The National Cable & Telecommunications Association created the Cable Hope Fund to benefit cable industry employees and other victims. … The National Association of Broadcasters has announced an initiative to distribute 1,300 battery-operated hand-held television sets to public safety officials . … The Hollywood Foreign Press Association, which puts on the Golden Globe Awards, donated $250,000 to the Red Cross. … The McCormick Tribune Foundation matched $2 million in donations made to its Hurricane Katrina Relief Campaign, with help from Tribune stations. ... Aiding the Red Cross were LIN TV's WTNH-TV, New Haven-Hartford, Conn., which donated more than $600,000. … KGUN-TV, Tucson, Ariz., raised more than $150,000. … Westwind Communications' KBAK-TV, Bakersfield, Calif., raised $135,000. … Cox's WSB-TV, Atlanta, with WSB Radio raised more than $3.3 million. ... And many others helped too. -NATALIE FINN

A Kinky Series

"In times of crisis this great, we have no opponents, only common enemies, in this case, hunger, disease and worse, and whether we live in Texas or Massachusetts, we are all in this together." So wrote iconoclastic Texas renaissance man Kinky Friedman last week on his Web site, encouraging contributions to the Red Cross disaster relief fund. Now CMT has ordered two half-hour docu-soap specials following the humorist, musician and author, who is running for governor of Texas in 2006 under the slogan "How hard can it be?" The country music network will premiere the specials in November and may order a full series if Mr. Friedman gets enough votes from viewers. His proposed platform includes banning the declawing of cats and making Willie Nelson head of the state police, the Texas Rangers. -JAMES HIBBERD

Connick Captures Spirit of New Orleans as Industry Rallies to Cause

September 5, 2005 12:00 AM

Do you know what it means to miss New Orleans/When that's where you left your heart?

Those lyrics from the song "Do You Know What It Means to Miss New Orleans," recorded by Harry Connick Jr., had special poignancy last week in the wake of Hurricane Katrina. No one was more visible in the recovery efforts than Mr. Connick. The singer and actor asked for donations to be sent to Habitat for Humanity to help rebuild the city where he grew up and where his father was district attorney for 28 years, until 2003. "Everything that I have professionally and so much of what I have personally is because of this great, fair city, and to see it being drowned like this is almost unbearable," he said on NBC's "Today" show. His voice cracking with emotion, Mr. Connick added that he had no doubt New Orleans would recover. "These people are freakishly strong and passionate about this city," he said. As soon as the disaster hit, Mr. Connick called NBC personally to offer his services and encourage the network to embrace relief efforts. He soon appeared from New Orleans on both "Today" and "Nightly News With Brian Williams." He continues to contribute special reports for NBC News and was scheduled to be a headliner, along with Leonardo DiCaprio and fellow Louisianans singer Tim McGraw and jazz musician Wynton Marsalis, on an hour-long telethon, "A Concert for Hurricane Relief," which was scheduled to be simulcast last Friday evening on NBC, MSNBC and CNBC and on Sirius Satellite Radio. -NATALIE FINN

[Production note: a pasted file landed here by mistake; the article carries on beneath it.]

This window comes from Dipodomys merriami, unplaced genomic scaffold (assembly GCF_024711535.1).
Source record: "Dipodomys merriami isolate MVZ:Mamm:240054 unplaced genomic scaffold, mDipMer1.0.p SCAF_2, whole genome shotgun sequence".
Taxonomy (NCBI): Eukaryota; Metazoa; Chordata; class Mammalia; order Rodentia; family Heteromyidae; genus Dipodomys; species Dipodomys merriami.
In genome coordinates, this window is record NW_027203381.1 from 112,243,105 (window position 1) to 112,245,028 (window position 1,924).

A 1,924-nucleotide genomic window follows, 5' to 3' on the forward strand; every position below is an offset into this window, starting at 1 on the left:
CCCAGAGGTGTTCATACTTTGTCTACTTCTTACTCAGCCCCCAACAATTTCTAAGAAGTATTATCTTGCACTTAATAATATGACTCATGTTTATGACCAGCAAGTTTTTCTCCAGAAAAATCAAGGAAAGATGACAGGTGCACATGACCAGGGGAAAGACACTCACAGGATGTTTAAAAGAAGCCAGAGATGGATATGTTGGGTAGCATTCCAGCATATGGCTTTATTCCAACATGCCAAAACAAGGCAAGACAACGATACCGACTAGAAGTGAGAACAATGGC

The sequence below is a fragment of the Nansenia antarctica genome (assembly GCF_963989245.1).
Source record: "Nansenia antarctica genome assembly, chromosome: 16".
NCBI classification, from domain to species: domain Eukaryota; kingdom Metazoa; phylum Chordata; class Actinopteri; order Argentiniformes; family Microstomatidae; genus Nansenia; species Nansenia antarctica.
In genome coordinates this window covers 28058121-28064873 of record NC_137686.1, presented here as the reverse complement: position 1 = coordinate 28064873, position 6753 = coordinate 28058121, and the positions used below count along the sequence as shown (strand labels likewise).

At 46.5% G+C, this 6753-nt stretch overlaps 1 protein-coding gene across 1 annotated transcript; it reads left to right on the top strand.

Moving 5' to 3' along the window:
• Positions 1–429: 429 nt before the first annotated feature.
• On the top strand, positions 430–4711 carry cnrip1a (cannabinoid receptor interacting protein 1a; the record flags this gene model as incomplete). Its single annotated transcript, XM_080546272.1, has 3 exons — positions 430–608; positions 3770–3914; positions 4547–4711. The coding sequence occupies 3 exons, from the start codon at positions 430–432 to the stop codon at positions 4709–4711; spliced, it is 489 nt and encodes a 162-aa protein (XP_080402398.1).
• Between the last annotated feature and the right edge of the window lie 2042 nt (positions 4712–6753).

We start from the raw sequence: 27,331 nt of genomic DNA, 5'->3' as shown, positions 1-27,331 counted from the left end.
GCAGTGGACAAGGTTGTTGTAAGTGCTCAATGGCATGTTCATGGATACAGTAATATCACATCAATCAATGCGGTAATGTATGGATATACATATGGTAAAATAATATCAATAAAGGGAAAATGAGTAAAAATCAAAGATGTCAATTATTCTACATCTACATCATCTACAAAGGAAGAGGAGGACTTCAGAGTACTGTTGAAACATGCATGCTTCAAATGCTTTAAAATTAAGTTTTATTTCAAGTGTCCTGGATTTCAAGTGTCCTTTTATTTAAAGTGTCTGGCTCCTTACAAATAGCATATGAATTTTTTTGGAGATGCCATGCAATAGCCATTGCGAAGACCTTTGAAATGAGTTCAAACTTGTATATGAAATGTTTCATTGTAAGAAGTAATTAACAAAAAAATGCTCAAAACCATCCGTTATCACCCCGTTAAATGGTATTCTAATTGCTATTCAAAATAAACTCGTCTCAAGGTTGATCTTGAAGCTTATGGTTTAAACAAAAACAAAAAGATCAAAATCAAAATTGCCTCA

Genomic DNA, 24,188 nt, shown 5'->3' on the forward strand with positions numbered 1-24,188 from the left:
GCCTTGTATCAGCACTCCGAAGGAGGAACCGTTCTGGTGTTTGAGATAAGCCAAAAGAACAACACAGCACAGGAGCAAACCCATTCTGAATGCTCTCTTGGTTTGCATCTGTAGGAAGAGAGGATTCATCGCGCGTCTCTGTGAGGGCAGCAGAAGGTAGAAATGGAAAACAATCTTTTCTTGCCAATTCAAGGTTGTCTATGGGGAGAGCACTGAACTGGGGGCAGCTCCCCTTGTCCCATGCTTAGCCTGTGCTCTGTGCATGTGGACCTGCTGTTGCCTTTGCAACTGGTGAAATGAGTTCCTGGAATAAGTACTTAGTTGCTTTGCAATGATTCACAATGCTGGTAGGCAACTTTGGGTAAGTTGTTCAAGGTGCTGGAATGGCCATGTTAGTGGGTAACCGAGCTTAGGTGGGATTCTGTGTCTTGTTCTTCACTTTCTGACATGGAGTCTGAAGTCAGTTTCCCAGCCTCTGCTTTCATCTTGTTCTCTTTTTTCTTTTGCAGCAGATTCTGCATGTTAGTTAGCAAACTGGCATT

Telethons And Network Events

Along with the rest of the nation, numerous show business figures and media companies have lent their support to aid the victims. In addition to the concert on NBC, all six broadcast networks agreed to simulcast a live one-hour commercial-free special, "Shelter From the Storm: A Concert for the Gulf Coast," as a salute to "the brave citizens in the devastated areas" and to "rescue personnel guiding relief efforts in the region," according to a joint press release. Joel Gallen, who produced "America: A Tribute to Heroes" after the 9/11 attack on America, is producing.

Another effort is a special edition of "The Ellen DeGeneres Show"-Ellen DeGeneres is a New Orleans native-to raise funds, scheduled to air today. The Warner Bros. show will match donations up to $50,000.

On Tuesday evening Jay Leno will have celebrities on "The Tonight Show" sign a donated Harley-Davidson motorcycle that will be auctioned off for the American Red Cross on eBay.